Dark Water movie review, Walter Salles, Jennifer Connelly, John C. Reilly, Tim Roth, Dougray Scott. Review by Rob Blackwelder ©SPLICEDwire
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A scene from 'Dark Water'
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"Dark Water"
no stars
102 minutes | Rated: PG-13
WIDE: Friday, July 8, 2005
Directed by Walter Salles

Starring Jennifer Connelly, John C. Reilly, Tim Roth, Dougray Scott, Pete Postlethwaite, Ariel Gade, Shelley Duvall, Jennifer Baxter, Camryn Manheim

  • Jennifer Connelly
  • John C. Reilly
  • Tim Roth
  • Dougray Scott
  • Pete Postlethwaite
  • Camryn Manheim

  • Japanese horror remakes:
    ('05) "The Ring 2"
    ('04) "The Grudge"
    ('02) "The Ring"

     LINKS for this film
    Official siteShowtimes
    at movies.yahoo.com
    at Rotten Tomatoes
    at Internet Movie Database
    Yet another unrelentingly unpleasant Japanese-horror remake rife with clichés and contemptible exploitation

    By Rob Blackwelder

    I've just walked out in the middle of "Dark Water" after a noxious hour of prosaically PG-13, hackneyed horror-flick clichés.

    Torpid, trite and not the least bit scary -- just unrelentingly unpleasant -- the first 45 minutes of the movie only came to life in two scenes involving the messy divorce of miserable single mom Jennifer Connelly (proving Oscars don't bring talented actresses good roles). She subsequently moves into a drab, creepy cinderblock slum with her sad-eyed daughter (Ariel Gade), even though it's made very clear that there's nothing keeping her from finding a nicer place in the suburbs.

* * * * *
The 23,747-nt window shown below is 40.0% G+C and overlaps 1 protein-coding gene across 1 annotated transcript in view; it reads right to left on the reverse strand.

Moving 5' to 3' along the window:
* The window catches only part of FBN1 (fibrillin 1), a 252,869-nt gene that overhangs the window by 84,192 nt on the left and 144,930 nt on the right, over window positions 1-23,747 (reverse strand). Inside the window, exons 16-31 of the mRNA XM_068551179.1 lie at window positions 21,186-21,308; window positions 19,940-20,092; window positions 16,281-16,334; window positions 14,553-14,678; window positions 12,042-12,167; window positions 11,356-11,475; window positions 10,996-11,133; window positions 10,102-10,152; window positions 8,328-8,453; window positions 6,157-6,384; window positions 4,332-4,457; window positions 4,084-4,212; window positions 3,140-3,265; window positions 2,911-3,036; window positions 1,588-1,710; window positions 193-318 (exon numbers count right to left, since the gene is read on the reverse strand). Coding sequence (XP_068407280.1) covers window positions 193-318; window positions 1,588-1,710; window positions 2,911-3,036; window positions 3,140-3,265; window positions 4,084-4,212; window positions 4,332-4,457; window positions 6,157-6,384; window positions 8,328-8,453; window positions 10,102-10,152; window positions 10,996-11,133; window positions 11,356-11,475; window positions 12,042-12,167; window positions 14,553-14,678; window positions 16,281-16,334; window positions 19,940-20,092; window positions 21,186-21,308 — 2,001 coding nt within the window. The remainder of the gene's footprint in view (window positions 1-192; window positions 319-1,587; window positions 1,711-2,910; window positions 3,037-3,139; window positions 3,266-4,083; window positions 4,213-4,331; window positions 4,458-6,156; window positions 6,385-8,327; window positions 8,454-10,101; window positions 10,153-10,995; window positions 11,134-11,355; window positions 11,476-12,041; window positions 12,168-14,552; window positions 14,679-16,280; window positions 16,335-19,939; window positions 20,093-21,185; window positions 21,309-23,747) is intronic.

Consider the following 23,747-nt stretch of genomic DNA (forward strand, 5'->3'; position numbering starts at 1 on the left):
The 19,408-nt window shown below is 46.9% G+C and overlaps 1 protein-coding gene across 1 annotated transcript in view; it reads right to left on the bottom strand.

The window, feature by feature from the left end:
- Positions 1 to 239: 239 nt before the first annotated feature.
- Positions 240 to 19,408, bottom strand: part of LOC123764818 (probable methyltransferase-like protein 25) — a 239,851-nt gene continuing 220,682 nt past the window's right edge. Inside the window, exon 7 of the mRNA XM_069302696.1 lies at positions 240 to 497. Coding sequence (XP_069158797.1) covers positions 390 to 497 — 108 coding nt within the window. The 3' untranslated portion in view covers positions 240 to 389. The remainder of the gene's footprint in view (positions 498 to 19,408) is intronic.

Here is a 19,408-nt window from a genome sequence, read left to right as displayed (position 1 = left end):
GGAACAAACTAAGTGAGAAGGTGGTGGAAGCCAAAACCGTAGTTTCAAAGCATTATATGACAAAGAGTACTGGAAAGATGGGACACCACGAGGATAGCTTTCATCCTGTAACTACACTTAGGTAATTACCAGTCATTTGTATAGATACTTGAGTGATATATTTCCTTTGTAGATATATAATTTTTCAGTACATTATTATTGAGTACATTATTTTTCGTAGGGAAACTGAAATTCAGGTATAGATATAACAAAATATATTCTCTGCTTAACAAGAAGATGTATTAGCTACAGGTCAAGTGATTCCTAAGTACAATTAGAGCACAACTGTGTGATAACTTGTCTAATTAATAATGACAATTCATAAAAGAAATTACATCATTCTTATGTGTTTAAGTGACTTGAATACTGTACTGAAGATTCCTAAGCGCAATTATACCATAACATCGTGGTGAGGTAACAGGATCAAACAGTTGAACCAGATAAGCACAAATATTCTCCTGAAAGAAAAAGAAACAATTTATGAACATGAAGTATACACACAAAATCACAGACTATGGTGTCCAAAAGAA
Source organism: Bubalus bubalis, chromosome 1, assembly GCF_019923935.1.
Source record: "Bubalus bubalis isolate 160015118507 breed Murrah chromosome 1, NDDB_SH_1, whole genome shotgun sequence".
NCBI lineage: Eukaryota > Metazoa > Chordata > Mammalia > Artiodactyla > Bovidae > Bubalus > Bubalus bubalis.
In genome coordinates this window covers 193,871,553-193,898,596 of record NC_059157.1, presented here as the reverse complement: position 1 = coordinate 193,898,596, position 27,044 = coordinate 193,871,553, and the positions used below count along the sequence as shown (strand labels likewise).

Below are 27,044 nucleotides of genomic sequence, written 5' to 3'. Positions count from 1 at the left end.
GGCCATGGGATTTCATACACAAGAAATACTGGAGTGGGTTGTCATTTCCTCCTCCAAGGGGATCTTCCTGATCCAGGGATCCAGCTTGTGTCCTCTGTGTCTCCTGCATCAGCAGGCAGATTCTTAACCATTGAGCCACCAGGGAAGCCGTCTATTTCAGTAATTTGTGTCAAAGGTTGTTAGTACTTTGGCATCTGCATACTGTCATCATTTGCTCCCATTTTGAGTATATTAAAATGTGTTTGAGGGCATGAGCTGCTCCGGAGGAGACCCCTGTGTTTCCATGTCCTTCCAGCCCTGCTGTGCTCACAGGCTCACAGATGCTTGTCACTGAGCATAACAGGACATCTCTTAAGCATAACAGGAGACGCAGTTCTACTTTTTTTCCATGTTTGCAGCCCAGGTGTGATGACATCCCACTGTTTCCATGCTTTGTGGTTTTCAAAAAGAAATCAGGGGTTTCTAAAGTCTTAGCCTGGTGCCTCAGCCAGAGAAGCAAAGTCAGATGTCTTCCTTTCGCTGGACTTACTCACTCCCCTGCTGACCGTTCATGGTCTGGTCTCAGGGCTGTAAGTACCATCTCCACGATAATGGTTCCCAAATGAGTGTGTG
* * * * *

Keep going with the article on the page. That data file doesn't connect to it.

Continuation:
Soon the kid has an "imaginary friend" she won't talk about, their ceiling is dripping gooey black liquid from an abandoned (and eerily flooded) apartment upstairs, and the building's greasy manager (John C. Reilly) and bug-eyed, hollow-cheeked building superintendent (Pete Postlethwaite) both seem to be hiding something sinister.

    Director Walter Salles (the Brazilian behind "The Motorcycle Diaries," making his inauspicious Hollywood debut) drags out these routine, oppressively glum establishing scenes to a mind-numbing degree. (If this apartment building is spooky enough to justify its own ominous soundtrack theme from the moment mom and daughter arrive, how come Connelly isn't astute enough to realize something's amiss, even if she can't hear the music?)

    Yet at the same time, Salles manages through subtle-as-a-sledgehammer foreshadowing to give away so much plot that I knew everything that was going to happen in the next hour, including the identity of the inevitable ghost that will cause the impending terror, where the corpse was hidden, how the person died, who among the remaining characters knew about it, and that there might be an unexpected connection to Connelly.

    As such, I didn't see much point in sticking around for more distasteful domestic misery performed by talented actors hired to provide an ersatz air of serious drama and respectability to what is the most contemptible kind of cinema horror: putting little kids in peril for cheap thrills.

    Even having seen only half of "Dark Water," I'm comfortable in pronouncing it the worst movie (so far) in the currently fashionable Hollywood trend of remaking Japanese ghost chillers that weren't all that good to begin with. (This film, "The Ring" and its sequel, and "The Grudge" were all based on Asian box-office hits by Hideo Nakata.)

    Of course, I do not begrudge any reader who dismisses this review out of hand because I didn't suffer through the whole picture. But don't say I didn't warn you.

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